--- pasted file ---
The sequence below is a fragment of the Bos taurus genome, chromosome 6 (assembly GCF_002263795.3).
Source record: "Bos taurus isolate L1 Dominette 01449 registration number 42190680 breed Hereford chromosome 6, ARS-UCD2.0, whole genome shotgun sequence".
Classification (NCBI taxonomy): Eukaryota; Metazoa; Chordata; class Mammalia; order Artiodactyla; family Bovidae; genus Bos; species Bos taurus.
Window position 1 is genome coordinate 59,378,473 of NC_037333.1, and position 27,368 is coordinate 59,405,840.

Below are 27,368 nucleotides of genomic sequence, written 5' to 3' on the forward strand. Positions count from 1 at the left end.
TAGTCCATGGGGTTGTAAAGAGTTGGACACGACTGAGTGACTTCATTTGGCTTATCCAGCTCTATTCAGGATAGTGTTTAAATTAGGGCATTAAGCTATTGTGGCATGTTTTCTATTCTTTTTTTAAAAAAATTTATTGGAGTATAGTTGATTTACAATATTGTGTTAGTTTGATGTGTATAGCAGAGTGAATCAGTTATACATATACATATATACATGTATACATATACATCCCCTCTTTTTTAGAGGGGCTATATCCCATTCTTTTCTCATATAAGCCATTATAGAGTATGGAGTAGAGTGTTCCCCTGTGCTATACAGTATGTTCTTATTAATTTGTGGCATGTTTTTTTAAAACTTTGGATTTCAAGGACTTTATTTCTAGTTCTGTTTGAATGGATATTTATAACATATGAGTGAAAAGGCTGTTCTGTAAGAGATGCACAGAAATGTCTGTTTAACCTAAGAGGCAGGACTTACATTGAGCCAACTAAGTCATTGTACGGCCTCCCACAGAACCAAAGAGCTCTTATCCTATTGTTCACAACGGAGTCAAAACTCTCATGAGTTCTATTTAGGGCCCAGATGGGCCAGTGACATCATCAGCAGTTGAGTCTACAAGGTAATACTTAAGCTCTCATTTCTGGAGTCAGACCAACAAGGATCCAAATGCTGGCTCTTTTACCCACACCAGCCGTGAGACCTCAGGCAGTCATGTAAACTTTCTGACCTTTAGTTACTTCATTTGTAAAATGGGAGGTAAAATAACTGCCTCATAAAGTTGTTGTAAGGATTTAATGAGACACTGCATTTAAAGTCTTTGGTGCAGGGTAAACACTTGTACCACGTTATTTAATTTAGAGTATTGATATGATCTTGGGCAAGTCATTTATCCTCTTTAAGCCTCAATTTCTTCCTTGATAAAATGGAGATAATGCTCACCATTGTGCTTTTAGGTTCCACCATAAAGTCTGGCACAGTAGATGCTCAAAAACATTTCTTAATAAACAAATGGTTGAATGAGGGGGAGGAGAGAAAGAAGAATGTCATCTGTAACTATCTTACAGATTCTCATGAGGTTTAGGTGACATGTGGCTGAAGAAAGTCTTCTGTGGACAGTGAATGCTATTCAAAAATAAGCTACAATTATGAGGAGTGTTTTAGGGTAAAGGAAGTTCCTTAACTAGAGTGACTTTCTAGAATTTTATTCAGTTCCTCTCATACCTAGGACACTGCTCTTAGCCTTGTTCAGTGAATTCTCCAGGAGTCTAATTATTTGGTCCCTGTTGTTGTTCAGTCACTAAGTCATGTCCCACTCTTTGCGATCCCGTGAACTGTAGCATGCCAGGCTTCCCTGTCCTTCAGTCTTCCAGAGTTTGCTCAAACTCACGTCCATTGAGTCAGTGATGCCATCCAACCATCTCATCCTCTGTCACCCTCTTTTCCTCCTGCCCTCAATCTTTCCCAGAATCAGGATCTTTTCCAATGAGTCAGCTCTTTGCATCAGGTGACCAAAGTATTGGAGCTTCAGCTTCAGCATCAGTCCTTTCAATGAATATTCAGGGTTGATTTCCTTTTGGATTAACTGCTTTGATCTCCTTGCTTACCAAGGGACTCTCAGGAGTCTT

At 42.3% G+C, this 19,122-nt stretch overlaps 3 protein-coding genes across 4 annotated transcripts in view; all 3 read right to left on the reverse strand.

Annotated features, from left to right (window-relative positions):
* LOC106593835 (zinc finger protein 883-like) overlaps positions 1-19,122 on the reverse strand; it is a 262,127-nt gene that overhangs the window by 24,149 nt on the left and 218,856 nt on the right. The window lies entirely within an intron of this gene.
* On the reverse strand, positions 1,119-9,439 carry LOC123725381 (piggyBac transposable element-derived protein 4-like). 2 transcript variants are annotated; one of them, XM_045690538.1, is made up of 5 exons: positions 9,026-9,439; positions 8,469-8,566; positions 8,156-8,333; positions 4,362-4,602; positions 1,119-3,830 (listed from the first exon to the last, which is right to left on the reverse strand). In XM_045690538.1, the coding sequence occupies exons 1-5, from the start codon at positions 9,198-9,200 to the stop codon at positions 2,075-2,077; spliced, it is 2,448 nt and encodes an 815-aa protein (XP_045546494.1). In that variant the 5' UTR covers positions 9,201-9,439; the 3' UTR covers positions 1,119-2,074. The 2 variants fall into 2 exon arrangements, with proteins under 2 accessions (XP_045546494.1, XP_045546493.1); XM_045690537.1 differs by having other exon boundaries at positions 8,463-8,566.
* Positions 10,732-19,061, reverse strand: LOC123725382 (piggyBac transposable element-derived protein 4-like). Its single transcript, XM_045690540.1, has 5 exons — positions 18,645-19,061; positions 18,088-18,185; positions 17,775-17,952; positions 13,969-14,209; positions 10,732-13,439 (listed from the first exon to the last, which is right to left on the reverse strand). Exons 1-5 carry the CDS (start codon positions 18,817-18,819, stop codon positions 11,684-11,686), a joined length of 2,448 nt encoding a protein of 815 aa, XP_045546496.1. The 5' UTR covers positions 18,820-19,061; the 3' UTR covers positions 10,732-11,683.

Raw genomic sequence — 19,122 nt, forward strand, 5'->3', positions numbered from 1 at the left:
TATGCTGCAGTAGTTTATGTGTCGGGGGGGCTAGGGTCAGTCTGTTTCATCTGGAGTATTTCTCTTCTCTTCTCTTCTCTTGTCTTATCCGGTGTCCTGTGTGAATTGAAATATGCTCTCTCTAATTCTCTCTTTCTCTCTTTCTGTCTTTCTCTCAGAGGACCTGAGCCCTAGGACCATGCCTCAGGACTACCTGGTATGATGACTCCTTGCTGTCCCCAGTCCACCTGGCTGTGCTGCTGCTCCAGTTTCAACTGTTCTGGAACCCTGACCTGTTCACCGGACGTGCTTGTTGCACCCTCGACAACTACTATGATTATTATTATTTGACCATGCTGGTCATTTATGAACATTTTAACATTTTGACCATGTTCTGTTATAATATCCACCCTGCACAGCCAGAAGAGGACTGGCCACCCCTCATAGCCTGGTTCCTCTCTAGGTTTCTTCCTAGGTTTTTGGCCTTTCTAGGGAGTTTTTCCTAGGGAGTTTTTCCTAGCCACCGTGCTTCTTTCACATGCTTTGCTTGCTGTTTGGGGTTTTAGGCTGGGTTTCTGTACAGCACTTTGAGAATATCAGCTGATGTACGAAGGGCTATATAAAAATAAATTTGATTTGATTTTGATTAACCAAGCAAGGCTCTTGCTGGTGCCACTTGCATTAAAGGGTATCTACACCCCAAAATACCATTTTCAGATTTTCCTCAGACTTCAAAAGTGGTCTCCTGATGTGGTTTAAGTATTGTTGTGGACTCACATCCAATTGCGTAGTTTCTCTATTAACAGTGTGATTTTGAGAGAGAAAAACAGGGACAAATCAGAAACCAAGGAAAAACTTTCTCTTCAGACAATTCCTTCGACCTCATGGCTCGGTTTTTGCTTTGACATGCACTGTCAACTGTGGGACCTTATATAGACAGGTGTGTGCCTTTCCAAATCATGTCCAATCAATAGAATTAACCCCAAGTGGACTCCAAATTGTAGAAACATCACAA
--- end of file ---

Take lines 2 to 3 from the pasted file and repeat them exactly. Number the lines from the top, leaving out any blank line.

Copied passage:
Source record: "Bos taurus isolate L1 Dominette 01449 registration number 42190680 breed Hereford chromosome 6, ARS-UCD2.0, whole genome shotgun sequence".
Classification (NCBI taxonomy): Eukaryota; Metazoa; Chordata; class Mammalia; order Artiodactyla; family Bovidae; genus Bos; species Bos taurus.